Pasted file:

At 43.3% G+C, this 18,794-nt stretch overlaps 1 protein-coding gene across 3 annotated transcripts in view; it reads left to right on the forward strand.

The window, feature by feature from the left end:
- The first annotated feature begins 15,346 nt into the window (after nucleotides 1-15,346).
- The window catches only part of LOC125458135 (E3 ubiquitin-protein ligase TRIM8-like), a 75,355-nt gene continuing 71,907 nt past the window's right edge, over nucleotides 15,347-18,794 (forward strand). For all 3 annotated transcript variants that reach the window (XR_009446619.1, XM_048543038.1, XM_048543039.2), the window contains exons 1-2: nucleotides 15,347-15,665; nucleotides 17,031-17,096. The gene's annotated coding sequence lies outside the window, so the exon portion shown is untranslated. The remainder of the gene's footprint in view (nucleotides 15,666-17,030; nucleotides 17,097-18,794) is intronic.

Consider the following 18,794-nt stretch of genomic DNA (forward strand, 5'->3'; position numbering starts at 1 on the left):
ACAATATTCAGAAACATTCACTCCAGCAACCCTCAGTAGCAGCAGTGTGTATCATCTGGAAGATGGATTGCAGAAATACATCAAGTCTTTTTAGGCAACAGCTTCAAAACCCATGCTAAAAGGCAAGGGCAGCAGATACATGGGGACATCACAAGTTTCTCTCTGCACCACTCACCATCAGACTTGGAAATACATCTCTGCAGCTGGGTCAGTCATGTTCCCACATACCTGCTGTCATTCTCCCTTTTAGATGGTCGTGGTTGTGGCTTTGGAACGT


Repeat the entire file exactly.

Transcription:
At 43.3% G+C, this 18,794-nt stretch overlaps 1 protein-coding gene across 3 annotated transcripts in view; it reads left to right on the forward strand.

The window, feature by feature from the left end:
- The first annotated feature begins 15,346 nt into the window (after nucleotides 1-15,346).
- The window catches only part of LOC125458135 (E3 ubiquitin-protein ligase TRIM8-like), a 75,355-nt gene continuing 71,907 nt past the window's right edge, over nucleotides 15,347-18,794 (forward strand). For all 3 annotated transcript variants that reach the window (XR_009446619.1, XM_048543038.1, XM_048543039.2), the window contains exons 1-2: nucleotides 15,347-15,665; nucleotides 17,031-17,096. The gene's annotated coding sequence lies outside the window, so the exon portion shown is untranslated. The remainder of the gene's footprint in view (nucleotides 15,666-17,030; nucleotides 17,097-18,794) is intronic.

Consider the following 18,794-nt stretch of genomic DNA (forward strand, 5'->3'; position numbering starts at 1 on the left):
ACAATATTCAGAAACATTCACTCCAGCAACCCTCAGTAGCAGCAGTGTGTATCATCTGGAAGATGGATTGCAGAAATACATCAAGTCTTTTTAGGCAACAGCTTCAAAACCCATGCTAAAAGGCAAGGGCAGCAGATACATGGGGACATCACAAGTTTCTCTCTGCACCACTCACCATCAGACTTGGAAATACATCTCTGCAGCTGGGTCAGTCATGTTCCCACATACCTGCTGTCATTCTCCCTTTTAGATGGTCGTGGTTGTGGCTTTGGAACGT